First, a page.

And though Domino's action is clearly the best, Deadpool 2 doesn't disgrace director David Leitch's history with John Wick and Atomic Blonde at any point. Deadpool's indestructibility allows him to soar through the tropes of action cinema just as easily as superhero movies, circumventing traditional fight setpieces in his own idiosyncratic fashion. Probably the best example (and the one shown in the trailers) is the part where it seems like he's deflecting all the bullets Cable shoots at him by hitting them aside with his katanas, only to reveal that most of them have hit their mark because it's, like, super hard to hit a bullet with a sword. By lowering the personal stakes as to his health and well-being, Deadpool 2 has opened the floodgates to a cartoony sense of fun that keeps these scenes buoyant and propulsive throughout.
So, the comedy and action are present, which is really all you need. Unfortunately, Deadpool has two hours to fill and what it chooses to sandwich in between the fun parts is more than a bit irksome. There's repeated use of a ridiculous heaven-esque dreamscape that delivers foreshadowing and character insight on a silver platter without actually having to earn it, and this is just the tip of the iceberg when it comes to the movie's more dramatic sequences. Ryan Reynolds sells Deadpool's emotional arc, because he really is a solid actor, but the drama here is much too maudlin and self-serious to pair well with the fratty comedy the rest of the movie delivers. There's no foundation for this type of scene in the Deadpool universe, and we get a lot of them here to crumble around us.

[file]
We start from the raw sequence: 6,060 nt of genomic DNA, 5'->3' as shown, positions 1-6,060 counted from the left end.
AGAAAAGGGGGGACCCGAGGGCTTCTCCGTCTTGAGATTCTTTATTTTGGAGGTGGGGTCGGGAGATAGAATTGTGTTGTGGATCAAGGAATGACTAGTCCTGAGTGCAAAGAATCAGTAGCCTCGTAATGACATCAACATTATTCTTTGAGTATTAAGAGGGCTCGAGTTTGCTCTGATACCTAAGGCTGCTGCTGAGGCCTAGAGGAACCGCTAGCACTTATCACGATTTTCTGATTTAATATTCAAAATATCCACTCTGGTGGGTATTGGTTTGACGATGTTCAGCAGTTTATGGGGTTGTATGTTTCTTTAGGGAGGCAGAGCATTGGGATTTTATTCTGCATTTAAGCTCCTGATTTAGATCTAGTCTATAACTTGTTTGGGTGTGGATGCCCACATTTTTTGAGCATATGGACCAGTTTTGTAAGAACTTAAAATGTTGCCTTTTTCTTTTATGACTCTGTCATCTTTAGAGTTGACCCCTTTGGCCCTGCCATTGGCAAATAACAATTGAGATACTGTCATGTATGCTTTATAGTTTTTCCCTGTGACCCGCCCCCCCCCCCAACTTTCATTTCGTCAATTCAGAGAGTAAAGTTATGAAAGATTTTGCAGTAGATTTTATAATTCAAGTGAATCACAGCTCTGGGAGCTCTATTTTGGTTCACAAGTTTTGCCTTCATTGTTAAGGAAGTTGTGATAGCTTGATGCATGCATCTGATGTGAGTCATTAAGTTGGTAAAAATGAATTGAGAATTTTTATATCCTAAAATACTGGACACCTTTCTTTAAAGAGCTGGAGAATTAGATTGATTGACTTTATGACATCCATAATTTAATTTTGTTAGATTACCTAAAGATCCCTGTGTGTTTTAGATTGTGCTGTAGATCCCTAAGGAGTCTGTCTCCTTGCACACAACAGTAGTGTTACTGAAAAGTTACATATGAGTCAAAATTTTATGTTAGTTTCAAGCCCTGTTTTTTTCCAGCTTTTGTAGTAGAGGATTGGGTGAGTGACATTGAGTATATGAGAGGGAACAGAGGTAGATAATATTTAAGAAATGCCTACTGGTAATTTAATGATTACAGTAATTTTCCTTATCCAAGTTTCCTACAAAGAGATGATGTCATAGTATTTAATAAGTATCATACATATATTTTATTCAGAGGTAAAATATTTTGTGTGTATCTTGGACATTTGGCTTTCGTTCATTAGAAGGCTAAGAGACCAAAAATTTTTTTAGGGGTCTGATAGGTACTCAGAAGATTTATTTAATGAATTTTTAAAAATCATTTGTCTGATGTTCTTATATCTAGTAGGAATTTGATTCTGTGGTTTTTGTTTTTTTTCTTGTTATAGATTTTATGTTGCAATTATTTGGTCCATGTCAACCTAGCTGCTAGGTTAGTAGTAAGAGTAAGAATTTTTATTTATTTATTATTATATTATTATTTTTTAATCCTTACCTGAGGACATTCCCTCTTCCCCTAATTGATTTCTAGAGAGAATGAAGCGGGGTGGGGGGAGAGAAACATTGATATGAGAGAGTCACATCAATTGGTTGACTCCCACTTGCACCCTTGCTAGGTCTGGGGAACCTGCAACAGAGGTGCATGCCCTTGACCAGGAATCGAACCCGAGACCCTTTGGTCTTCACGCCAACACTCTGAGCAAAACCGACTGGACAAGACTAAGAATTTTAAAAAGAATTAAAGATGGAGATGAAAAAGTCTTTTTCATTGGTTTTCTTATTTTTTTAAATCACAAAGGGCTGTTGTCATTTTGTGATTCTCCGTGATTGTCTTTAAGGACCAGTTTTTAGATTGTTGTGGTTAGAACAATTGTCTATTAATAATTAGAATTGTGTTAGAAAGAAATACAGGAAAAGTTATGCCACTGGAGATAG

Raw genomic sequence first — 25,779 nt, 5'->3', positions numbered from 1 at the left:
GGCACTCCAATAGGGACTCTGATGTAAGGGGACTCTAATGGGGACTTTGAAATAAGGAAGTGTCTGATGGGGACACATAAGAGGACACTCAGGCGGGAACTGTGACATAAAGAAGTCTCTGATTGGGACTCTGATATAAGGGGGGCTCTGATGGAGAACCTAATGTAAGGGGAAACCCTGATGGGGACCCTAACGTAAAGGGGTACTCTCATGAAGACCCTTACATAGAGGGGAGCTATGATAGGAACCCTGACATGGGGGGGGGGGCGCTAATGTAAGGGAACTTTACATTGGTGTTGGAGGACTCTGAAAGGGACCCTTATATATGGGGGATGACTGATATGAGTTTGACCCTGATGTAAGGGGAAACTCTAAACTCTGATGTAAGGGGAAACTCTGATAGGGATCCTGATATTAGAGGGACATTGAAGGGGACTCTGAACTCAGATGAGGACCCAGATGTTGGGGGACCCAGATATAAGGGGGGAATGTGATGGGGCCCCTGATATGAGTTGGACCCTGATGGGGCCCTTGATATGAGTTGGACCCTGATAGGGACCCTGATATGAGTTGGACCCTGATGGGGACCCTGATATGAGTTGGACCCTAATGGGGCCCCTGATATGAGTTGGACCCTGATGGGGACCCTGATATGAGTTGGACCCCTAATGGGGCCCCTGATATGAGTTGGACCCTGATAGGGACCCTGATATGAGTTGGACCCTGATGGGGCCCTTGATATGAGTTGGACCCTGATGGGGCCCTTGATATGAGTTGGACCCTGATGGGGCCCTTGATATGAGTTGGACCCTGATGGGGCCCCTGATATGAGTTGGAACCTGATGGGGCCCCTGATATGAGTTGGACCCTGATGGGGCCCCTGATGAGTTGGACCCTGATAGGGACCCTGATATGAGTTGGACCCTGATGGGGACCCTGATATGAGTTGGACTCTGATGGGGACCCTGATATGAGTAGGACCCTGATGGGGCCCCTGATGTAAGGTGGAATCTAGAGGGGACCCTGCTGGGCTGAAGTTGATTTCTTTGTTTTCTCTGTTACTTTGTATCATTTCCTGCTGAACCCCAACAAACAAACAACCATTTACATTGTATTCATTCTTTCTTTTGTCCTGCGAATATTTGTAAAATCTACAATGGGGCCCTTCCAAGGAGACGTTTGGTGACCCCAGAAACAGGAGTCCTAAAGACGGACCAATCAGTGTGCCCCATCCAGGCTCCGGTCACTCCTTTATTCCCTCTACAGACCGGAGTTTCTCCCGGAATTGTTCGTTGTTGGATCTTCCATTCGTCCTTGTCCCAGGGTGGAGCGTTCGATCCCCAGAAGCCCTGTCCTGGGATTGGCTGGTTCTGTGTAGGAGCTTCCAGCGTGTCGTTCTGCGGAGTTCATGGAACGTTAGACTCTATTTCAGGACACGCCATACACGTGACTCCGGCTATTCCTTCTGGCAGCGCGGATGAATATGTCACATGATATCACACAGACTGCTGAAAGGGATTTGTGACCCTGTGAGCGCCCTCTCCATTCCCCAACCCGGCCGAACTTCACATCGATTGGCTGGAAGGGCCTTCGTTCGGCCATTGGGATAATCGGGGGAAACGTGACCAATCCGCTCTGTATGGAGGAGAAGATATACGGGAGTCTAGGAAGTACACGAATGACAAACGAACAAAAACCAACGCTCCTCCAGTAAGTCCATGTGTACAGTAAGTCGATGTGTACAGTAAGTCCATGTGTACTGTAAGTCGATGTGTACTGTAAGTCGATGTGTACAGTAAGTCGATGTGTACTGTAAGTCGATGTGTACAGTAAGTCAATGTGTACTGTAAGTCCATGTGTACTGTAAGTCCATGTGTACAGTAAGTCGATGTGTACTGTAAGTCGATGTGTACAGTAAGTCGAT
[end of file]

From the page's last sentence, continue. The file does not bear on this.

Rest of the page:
Also, sweet baby Jesus, there are so many random soundtrack needle drops in this movie. In the climactic third act sequence it feels like we get a dozen ironic pop songs jammed into our ears, to the point that I'm legitimately surprised we didn't get a joke comparing that scene to Suicide Squad. Some of these juxtapositions of bubblegum pop and action work quite well, but the movie is too flooded with them for the few great moments to actually have any potency.
Neither of these flaws are film-ruining, but they certainly drag this sequel to a lower level than its predecessor, in spite of quite a few things that are working even better than before. I can't wait to see the story continue with the exciting new characters it has added, it's satisfying to see what a Deadpool movie can do with an actual budget, and I had fun. That's really all I need, but there's just those niggling problems that refuse to go away.
TL;DR: Deadpool 2 is a satisfying, fun hunk of diminishing returns.
Rating: 7/10Word Count: 1359
Reviews In This Series
Deadpool (Miller, 2016)
Deadpool 2 (Leitch, 2018)